Nationalist Congress Party president Sharad Pawar and Lok Sabha Speaker Manohar Joshi are among the 54 witnesses who would depose before the Kurdukar commission that is probing the legality of the multi-crore Dabhol power project of US major Enron.
Pawar and Joshi, during their tenures as chief ministers of Maharashtra, took decisions relating to granting sanctions to the controversial project.
The commission on Monday drew up a list of 54 witnesses and decided to hear on April 9-10 all the issues that indicate prima facie that the project was vitiated by illegality by state and central government decision makers.
During these two days, the commission would also hear the parties on substantial issues surrounding Madhav Godbole committee report.
The commission also observed that it would issue summons to the witnesses on April 10 at the end of hearing of these crucial issues.
Sharad Pawar's lawyer N V Shah said the state government had relied upon the report of Godbole committee and in his submission the report was required to be proved and substantiated in accordance with law.
Justice S P Kurdukar, however, ruled that this objection would be considered during the course of hearing on April 9 and 10.
Prominent among the witnesses are former chief minister of Maharashtra Narayan Rane, former deputy chief minister Gopinath Munde and former ministers, Padamsinh Patil, Liladhar Dhake and Sudhir Joshi. The then secretaries to the central and state governments and Enron Virodhi Andolan convenor Pradumyne Kaul would also depose.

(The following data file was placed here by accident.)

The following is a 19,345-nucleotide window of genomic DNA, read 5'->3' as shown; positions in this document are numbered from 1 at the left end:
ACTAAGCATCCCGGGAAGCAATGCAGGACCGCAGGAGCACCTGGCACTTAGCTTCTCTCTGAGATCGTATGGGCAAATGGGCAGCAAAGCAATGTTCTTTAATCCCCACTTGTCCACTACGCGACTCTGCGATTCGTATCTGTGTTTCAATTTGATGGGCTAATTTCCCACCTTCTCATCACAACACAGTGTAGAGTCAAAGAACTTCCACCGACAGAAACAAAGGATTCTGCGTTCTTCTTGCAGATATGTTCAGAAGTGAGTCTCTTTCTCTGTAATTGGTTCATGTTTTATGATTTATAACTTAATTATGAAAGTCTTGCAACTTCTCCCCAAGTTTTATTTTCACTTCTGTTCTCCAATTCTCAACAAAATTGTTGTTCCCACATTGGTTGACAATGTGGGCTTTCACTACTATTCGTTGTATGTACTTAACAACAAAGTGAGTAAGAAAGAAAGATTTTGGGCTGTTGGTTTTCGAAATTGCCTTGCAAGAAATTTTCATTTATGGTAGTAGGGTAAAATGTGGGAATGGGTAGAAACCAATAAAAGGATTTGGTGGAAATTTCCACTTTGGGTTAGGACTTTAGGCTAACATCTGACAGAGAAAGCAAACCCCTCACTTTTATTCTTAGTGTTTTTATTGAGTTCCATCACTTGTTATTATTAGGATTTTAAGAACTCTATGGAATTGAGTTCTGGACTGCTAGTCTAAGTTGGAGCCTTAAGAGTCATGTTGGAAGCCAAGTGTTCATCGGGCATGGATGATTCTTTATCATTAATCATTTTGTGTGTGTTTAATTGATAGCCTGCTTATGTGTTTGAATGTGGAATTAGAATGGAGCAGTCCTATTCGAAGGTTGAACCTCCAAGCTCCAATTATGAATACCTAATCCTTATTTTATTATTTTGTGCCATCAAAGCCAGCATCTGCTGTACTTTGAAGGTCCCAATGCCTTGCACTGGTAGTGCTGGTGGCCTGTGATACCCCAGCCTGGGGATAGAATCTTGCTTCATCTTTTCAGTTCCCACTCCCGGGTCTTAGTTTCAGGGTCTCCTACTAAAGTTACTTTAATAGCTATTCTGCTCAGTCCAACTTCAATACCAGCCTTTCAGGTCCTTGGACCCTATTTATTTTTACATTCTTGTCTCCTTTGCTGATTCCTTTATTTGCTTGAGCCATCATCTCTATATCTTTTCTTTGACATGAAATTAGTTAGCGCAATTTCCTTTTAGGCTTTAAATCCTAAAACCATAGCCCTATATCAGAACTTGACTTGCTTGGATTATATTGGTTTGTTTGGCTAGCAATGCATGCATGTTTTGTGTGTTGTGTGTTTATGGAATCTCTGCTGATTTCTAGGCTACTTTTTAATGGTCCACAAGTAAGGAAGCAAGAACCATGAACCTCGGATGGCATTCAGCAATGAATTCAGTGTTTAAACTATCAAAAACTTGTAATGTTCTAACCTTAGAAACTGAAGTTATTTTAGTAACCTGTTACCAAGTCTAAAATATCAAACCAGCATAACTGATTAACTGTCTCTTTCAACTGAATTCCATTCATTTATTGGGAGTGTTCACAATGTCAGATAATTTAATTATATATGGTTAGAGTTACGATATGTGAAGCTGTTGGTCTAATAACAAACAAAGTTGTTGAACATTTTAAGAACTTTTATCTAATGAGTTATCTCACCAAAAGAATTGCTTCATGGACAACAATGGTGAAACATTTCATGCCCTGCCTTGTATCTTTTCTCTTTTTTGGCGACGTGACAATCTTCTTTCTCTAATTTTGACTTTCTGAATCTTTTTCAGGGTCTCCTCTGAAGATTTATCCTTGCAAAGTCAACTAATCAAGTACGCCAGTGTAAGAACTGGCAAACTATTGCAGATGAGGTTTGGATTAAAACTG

Advocate for the Government of India A J Rana informed justice Kurdukar on Monday that he had been instructed on telephone by the power ministry and the attorney-general about the Centre's decision to file a suit under Article 131 in the Supreme Court challenging the constitutional validity of a notification issued by Maharashtra government appointing the commission.
The commission, had on March 24, held that it had the jurisdiction to probe Dabhol power project fiasco and also to go into the central approvals for the multi-crore project.
The Centre had contended before the Kurdukar commission that the first terms of reference in the gazette notification appointing the commission was constitutionally invalid since the state government could not interfere or trespass into the occupied area of the Union government in the field of electricity which fell in the concurrent list.
Justice Kurdukar had observed that it appeared to be a conflict between the Centre and the state in initiating an inquiry into the decision of central agencies.
However, he ruled that in view of a bar imposed by article 131 to go into the centre-state conflict over division of powers, the parties may approach the supreme court for resolution of the dispute.